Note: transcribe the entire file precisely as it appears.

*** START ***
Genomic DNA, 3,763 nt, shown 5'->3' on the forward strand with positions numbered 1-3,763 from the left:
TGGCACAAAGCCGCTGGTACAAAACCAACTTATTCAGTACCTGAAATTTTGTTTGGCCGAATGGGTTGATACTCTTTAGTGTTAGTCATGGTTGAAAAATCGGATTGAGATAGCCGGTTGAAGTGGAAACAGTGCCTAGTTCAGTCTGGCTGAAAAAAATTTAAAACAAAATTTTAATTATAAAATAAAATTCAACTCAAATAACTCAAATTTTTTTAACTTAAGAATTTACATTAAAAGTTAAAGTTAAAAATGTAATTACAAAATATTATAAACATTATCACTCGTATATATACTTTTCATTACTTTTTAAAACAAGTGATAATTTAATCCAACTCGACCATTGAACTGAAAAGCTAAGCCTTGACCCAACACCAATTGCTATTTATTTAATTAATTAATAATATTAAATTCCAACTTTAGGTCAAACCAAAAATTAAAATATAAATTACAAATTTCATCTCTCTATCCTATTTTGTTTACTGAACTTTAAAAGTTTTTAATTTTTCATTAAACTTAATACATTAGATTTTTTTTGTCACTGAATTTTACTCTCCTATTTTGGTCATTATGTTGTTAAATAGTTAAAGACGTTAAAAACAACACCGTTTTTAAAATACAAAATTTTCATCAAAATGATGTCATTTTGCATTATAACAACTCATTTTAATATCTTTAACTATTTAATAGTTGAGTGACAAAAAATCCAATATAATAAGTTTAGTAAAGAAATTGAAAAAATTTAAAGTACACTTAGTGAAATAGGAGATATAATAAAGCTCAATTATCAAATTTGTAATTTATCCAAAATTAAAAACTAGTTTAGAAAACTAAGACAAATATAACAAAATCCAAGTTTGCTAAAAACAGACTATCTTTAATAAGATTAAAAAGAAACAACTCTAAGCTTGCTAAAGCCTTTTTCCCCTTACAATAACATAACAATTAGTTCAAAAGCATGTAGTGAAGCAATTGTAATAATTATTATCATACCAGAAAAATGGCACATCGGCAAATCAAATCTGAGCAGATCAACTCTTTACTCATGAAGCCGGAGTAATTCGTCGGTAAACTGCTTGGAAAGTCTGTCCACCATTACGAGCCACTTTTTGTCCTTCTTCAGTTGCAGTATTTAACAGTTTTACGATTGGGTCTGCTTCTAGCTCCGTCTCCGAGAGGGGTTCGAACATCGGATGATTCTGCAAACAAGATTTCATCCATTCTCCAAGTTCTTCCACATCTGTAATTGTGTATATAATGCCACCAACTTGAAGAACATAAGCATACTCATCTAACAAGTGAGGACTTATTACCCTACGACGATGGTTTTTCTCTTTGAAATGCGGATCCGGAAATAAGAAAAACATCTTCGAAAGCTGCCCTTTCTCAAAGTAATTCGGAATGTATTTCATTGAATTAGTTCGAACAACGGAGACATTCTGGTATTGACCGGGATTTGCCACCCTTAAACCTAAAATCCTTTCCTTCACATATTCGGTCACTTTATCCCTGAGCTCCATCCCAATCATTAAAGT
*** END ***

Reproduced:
Genomic DNA, 3,763 nt, shown 5'->3' on the forward strand with positions numbered 1-3,763 from the left:
TGGCACAAAGCCGCTGGTACAAAACCAACTTATTCAGTACCTGAAATTTTGTTTGGCCGAATGGGTTGATACTCTTTAGTGTTAGTCATGGTTGAAAAATCGGATTGAGATAGCCGGTTGAAGTGGAAACAGTGCCTAGTTCAGTCTGGCTGAAAAAAATTTAAAACAAAATTTTAATTATAAAATAAAATTCAACTCAAATAACTCAAATTTTTTTAACTTAAGAATTTACATTAAAAGTTAAAGTTAAAAATGTAATTACAAAATATTATAAACATTATCACTCGTATATATACTTTTCATTACTTTTTAAAACAAGTGATAATTTAATCCAACTCGACCATTGAACTGAAAAGCTAAGCCTTGACCCAACACCAATTGCTATTTATTTAATTAATTAATAATATTAAATTCCAACTTTAGGTCAAACCAAAAATTAAAATATAAATTACAAATTTCATCTCTCTATCCTATTTTGTTTACTGAACTTTAAAAGTTTTTAATTTTTCATTAAACTTAATACATTAGATTTTTTTTGTCACTGAATTTTACTCTCCTATTTTGGTCATTATGTTGTTAAATAGTTAAAGACGTTAAAAACAACACCGTTTTTAAAATACAAAATTTTCATCAAAATGATGTCATTTTGCATTATAACAACTCATTTTAATATCTTTAACTATTTAATAGTTGAGTGACAAAAAATCCAATATAATAAGTTTAGTAAAGAAATTGAAAAAATTTAAAGTACACTTAGTGAAATAGGAGATATAATAAAGCTCAATTATCAAATTTGTAATTTATCCAAAATTAAAAACTAGTTTAGAAAACTAAGACAAATATAACAAAATCCAAGTTTGCTAAAAACAGACTATCTTTAATAAGATTAAAAAGAAACAACTCTAAGCTTGCTAAAGCCTTTTTCCCCTTACAATAACATAACAATTAGTTCAAAAGCATGTAGTGAAGCAATTGTAATAATTATTATCATACCAGAAAAATGGCACATCGGCAAATCAAATCTGAGCAGATCAACTCTTTACTCATGAAGCCGGAGTAATTCGTCGGTAAACTGCTTGGAAAGTCTGTCCACCATTACGAGCCACTTTTTGTCCTTCTTCAGTTGCAGTATTTAACAGTTTTACGATTGGGTCTGCTTCTAGCTCCGTCTCCGAGAGGGGTTCGAACATCGGATGATTCTGCAAACAAGATTTCATCCATTCTCCAAGTTCTTCCACATCTGTAATTGTGTATATAATGCCACCAACTTGAAGAACATAAGCATACTCATCTAACAAGTGAGGACTTATTACCCTACGACGATGGTTTTTCTCTTTGAAATGCGGATCCGGAAATAAGAAAAACATCTTCGAAAGCTGCCCTTTCTCAAAGTAATTCGGAATGTATTTCATTGAATTAGTTCGAACAACGGAGACATTCTGGTATTGACCGGGATTTGCCACCCTTAAACCTAAAATCCTTTCCTTCACATATTCGGTCACTTTATCCCTGAGCTCCATCCCAATCATTAAAGT